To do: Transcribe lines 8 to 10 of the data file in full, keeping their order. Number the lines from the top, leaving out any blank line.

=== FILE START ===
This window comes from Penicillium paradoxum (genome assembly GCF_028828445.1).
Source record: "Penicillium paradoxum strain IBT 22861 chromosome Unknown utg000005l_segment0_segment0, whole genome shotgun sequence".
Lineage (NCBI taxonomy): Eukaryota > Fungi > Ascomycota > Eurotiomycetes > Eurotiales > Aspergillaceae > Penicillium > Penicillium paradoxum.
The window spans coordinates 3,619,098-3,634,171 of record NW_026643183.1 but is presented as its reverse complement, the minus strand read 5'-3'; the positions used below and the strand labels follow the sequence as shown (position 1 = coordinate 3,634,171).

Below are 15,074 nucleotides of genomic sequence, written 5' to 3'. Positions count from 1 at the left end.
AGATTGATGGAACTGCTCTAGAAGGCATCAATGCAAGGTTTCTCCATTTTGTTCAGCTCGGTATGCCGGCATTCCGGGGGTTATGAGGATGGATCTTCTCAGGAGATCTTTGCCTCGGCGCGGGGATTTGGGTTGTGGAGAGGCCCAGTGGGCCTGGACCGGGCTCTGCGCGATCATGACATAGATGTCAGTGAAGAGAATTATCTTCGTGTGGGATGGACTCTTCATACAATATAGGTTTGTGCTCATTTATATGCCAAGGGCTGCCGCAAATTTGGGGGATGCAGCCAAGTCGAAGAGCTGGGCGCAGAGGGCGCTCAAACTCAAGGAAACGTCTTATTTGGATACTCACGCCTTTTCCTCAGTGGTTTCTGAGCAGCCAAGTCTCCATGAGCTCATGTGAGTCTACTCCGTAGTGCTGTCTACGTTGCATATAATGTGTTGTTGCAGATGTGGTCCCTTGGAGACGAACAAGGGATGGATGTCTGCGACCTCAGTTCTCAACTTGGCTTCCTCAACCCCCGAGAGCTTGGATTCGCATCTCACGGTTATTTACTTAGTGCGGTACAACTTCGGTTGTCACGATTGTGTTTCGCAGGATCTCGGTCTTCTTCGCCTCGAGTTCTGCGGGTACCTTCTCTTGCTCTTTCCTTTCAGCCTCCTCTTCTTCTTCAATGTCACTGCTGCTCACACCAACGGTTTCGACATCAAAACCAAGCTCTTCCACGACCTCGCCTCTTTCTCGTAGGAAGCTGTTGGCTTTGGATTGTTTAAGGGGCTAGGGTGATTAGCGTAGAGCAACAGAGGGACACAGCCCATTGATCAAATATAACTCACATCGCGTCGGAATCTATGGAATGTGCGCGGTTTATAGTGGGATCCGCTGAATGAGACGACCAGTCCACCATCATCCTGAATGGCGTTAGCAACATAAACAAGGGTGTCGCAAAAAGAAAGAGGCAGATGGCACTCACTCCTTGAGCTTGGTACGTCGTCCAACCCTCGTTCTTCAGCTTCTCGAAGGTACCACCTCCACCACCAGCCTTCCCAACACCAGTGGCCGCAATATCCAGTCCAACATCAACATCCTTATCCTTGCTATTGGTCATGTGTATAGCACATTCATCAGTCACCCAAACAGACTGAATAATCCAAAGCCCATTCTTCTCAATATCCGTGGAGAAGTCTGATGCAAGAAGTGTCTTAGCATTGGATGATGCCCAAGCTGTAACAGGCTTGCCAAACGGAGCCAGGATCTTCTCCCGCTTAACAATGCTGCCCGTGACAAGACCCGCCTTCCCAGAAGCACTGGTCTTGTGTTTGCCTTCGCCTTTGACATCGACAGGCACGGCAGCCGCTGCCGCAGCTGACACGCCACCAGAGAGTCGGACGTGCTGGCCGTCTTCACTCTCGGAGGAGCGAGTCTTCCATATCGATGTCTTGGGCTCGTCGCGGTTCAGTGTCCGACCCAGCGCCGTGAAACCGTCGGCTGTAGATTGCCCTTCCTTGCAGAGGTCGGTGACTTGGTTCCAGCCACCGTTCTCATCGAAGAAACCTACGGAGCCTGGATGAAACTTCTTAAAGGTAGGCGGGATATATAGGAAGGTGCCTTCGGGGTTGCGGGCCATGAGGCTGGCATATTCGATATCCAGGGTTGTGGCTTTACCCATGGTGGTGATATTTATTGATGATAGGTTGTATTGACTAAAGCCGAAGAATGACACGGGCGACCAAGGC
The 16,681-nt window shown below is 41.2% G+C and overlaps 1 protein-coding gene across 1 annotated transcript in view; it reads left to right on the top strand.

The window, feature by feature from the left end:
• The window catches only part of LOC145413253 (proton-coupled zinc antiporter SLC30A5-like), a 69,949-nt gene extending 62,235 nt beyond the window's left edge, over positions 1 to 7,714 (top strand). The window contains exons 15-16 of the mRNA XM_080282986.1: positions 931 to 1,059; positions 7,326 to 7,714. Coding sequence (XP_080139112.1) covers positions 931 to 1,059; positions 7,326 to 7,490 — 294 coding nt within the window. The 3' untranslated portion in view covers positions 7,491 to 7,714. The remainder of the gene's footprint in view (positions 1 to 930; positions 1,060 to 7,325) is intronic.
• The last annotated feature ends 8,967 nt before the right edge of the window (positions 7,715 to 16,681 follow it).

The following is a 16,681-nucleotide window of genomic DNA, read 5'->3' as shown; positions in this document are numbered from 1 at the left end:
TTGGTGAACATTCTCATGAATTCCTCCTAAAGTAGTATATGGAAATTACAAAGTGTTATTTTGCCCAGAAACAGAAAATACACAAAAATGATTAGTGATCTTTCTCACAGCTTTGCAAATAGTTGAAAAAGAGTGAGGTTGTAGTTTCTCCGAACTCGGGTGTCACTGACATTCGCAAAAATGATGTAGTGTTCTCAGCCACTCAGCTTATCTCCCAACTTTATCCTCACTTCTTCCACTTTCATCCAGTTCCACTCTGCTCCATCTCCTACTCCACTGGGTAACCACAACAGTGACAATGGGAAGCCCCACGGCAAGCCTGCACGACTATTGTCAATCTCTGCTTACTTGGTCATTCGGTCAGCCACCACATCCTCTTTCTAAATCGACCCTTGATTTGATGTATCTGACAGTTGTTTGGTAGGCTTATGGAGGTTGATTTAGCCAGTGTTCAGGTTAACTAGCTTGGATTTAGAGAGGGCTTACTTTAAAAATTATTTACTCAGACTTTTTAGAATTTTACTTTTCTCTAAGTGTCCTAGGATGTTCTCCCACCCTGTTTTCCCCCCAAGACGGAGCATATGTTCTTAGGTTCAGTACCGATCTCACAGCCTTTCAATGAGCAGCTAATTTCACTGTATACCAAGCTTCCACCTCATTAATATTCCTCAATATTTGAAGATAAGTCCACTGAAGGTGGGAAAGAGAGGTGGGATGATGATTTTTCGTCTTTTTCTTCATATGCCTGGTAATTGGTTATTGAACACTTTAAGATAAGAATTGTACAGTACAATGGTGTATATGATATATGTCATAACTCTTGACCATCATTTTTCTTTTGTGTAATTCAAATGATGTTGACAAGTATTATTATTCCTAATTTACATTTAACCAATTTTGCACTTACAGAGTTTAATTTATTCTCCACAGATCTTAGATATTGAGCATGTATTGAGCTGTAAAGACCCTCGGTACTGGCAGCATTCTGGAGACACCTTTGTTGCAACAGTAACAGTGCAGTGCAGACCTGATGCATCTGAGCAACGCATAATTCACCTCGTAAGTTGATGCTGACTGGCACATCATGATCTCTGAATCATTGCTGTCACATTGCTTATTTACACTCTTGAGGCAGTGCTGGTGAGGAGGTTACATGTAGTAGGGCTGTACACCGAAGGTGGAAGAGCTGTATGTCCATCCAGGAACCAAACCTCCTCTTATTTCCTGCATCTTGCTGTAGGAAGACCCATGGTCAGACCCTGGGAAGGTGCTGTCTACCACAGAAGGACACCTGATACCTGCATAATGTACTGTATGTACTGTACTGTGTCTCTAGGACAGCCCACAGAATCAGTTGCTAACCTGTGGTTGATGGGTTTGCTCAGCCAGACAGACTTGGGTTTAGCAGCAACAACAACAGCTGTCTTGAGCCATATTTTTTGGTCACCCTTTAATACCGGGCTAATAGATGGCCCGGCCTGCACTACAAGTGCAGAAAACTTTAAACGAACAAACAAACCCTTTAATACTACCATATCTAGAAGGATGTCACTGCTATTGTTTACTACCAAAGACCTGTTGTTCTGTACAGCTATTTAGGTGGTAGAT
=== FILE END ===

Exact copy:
The window, feature by feature from the left end:
• The window catches only part of LOC145413253 (proton-coupled zinc antiporter SLC30A5-like), a 69,949-nt gene extending 62,235 nt beyond the window's left edge, over positions 1 to 7,714 (top strand). The window contains exons 15-16 of the mRNA XM_080282986.1: positions 931 to 1,059; positions 7,326 to 7,714. Coding sequence (XP_080139112.1) covers positions 931 to 1,059; positions 7,326 to 7,490 — 294 coding nt within the window. The 3' untranslated portion in view covers positions 7,491 to 7,714. The remainder of the gene's footprint in view (positions 1 to 930; positions 1,060 to 7,325) is intronic.
• The last annotated feature ends 8,967 nt before the right edge of the window (positions 7,715 to 16,681 follow it).